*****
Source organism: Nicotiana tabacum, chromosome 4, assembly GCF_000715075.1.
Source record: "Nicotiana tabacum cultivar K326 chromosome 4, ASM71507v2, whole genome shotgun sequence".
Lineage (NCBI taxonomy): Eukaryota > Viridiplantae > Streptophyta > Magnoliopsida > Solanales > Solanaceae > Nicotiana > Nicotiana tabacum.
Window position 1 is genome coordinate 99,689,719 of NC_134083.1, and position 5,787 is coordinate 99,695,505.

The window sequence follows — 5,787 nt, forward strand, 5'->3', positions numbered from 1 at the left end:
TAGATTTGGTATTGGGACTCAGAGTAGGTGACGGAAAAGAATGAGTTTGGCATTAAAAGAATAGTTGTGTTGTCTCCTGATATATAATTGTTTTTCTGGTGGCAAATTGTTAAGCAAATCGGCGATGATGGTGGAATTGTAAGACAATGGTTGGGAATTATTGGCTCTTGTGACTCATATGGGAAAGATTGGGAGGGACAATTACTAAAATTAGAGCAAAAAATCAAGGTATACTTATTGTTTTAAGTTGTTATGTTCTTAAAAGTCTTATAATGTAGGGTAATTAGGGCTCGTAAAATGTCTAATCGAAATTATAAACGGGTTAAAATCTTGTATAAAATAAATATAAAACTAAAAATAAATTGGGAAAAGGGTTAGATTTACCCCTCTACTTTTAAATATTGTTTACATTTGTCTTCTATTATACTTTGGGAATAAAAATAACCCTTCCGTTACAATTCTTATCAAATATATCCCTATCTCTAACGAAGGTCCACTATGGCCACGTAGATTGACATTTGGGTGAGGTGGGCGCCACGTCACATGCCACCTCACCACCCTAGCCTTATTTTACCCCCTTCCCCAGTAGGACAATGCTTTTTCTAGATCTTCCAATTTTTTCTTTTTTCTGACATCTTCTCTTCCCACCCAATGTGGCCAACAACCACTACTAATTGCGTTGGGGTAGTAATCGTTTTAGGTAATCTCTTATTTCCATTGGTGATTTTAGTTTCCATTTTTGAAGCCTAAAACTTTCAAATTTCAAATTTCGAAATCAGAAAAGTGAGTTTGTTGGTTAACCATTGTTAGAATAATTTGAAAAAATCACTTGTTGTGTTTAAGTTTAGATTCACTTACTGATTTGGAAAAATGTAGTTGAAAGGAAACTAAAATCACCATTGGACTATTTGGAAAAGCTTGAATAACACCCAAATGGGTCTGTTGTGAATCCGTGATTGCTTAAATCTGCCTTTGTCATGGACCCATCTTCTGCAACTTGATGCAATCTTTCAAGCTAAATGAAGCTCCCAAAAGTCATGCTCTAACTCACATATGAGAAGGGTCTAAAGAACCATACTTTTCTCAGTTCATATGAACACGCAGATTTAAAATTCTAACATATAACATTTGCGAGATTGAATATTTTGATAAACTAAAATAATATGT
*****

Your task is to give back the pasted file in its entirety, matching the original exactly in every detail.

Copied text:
Source organism: Nicotiana tabacum, chromosome 4, assembly GCF_000715075.1.
Source record: "Nicotiana tabacum cultivar K326 chromosome 4, ASM71507v2, whole genome shotgun sequence".
Lineage (NCBI taxonomy): Eukaryota > Viridiplantae > Streptophyta > Magnoliopsida > Solanales > Solanaceae > Nicotiana > Nicotiana tabacum.
Window position 1 is genome coordinate 99,689,719 of NC_134083.1, and position 5,787 is coordinate 99,695,505.

The window sequence follows — 5,787 nt, forward strand, 5'->3', positions numbered from 1 at the left end:
TAGATTTGGTATTGGGACTCAGAGTAGGTGACGGAAAAGAATGAGTTTGGCATTAAAAGAATAGTTGTGTTGTCTCCTGATATATAATTGTTTTTCTGGTGGCAAATTGTTAAGCAAATCGGCGATGATGGTGGAATTGTAAGACAATGGTTGGGAATTATTGGCTCTTGTGACTCATATGGGAAAGATTGGGAGGGACAATTACTAAAATTAGAGCAAAAAATCAAGGTATACTTATTGTTTTAAGTTGTTATGTTCTTAAAAGTCTTATAATGTAGGGTAATTAGGGCTCGTAAAATGTCTAATCGAAATTATAAACGGGTTAAAATCTTGTATAAAATAAATATAAAACTAAAAATAAATTGGGAAAAGGGTTAGATTTACCCCTCTACTTTTAAATATTGTTTACATTTGTCTTCTATTATACTTTGGGAATAAAAATAACCCTTCCGTTACAATTCTTATCAAATATATCCCTATCTCTAACGAAGGTCCACTATGGCCACGTAGATTGACATTTGGGTGAGGTGGGCGCCACGTCACATGCCACCTCACCACCCTAGCCTTATTTTACCCCCTTCCCCAGTAGGACAATGCTTTTTCTAGATCTTCCAATTTTTTCTTTTTTCTGACATCTTCTCTTCCCACCCAATGTGGCCAACAACCACTACTAATTGCGTTGGGGTAGTAATCGTTTTAGGTAATCTCTTATTTCCATTGGTGATTTTAGTTTCCATTTTTGAAGCCTAAAACTTTCAAATTTCAAATTTCGAAATCAGAAAAGTGAGTTTGTTGGTTAACCATTGTTAGAATAATTTGAAAAAATCACTTGTTGTGTTTAAGTTTAGATTCACTTACTGATTTGGAAAAATGTAGTTGAAAGGAAACTAAAATCACCATTGGACTATTTGGAAAAGCTTGAATAACACCCAAATGGGTCTGTTGTGAATCCGTGATTGCTTAAATCTGCCTTTGTCATGGACCCATCTTCTGCAACTTGATGCAATCTTTCAAGCTAAATGAAGCTCCCAAAAGTCATGCTCTAACTCACATATGAGAAGGGTCTAAAGAACCATACTTTTCTCAGTTCATATGAACACGCAGATTTAAAATTCTAACATATAACATTTGCGAGATTGAATATTTTGATAAACTAAAATAATATGT